November 5 - The Impact of Women Running for State Office
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HomeSpotlight Story | Bird’s Eye View | Budget & Taxes | Politics & Leadership | Governors | Hot Issues | Once Around the Statehouse Lightly
Donald Trump and Republican congressional leaders pledged during the election campaign to make repeal of the Affordable Care Act, often called Obamacare, their first order of business in 2017. But the controversial law is proving resilient. With insurance companies and consumer advocates sounding alarms, the congressional deadline for action has slipped to late March – and could slip further. President Trump, who has promised to replace Obamacare with something better, said in a Feb. 5 interview on Fox News, that “maybe it’ll take some time into next year” to come up with a new health plan.
Some health care experts insist, however, that Congress must send a reassuring signal by April 2017, when insurance companies file next year’s plans and premiums. If there’s no alternative in sight by then, warned former insurance company executive J.B. Silvers in the New York Times, “there will be a sizeable exit – of insurers running away from the greatly increased and unpredictable risk and of individuals not able to afford insurance without the subsidies” provided by Obamacare. Silvers is now a professor of health finance at Case Western Reserve University.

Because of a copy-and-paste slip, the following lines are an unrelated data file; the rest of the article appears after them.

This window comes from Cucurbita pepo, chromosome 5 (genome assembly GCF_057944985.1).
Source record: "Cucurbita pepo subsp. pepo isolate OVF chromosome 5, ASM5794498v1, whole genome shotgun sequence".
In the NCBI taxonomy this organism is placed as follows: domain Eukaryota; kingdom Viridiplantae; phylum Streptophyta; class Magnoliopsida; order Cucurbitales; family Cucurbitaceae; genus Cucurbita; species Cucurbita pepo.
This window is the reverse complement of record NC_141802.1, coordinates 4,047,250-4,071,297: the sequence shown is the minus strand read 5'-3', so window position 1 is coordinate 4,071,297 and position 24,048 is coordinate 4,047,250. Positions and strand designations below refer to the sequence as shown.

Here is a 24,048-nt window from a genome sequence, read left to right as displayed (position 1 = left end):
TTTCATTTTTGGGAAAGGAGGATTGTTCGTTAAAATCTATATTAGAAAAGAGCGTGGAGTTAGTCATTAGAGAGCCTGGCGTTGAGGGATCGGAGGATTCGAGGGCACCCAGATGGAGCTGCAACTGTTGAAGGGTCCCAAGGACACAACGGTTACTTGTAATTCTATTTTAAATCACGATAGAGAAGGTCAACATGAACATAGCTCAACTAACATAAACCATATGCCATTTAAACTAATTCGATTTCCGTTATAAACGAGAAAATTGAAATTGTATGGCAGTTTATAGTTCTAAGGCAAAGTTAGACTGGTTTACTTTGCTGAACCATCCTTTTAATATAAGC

States have a big stake in the outcome, all the more so because the fate of Medicaid as well as the Affordable Care Act hangs in the balance. Tom Price, the new secretary for Health and Human Services and House Speaker Paul Ryan (R-Wisconsin) hope to overhaul Medicaid, the shared federal-state program that provides health care for the poor and disabled. They would change the present system in which states receive federal funds for every Medicaid enrollee to block grants in which states would receive annual lump sums with latitude on what medical services they would provide.
Such a change would “shift much more of the risk for health costs in the future to states and consumers,” said Drew Altman, president of the Henry J. Kaiser Family Foundation in an op-ed article in the Washington Post. One concern is that states would suffer shortfalls in an economic downturn when Medicaid rolls rise as they did in the 2008-09 Great Recession.
Medicaid has expanded since its creation in 1965 as a program for women and children on welfare. Medicaid and the Children’s Health Insurance Program (CHIPS) now cover 74 million people, about one in five Americans. In addition to women and children, Medicaid provides health care for low-income, non-elderly men and individuals of all ages with disabilities. Medicaid spending exceeds half a trillion dollars and accounts for more than half the federal funds spent by states, which administer the program. For most states Medicaid is the second costliest item (after education) in their budgets.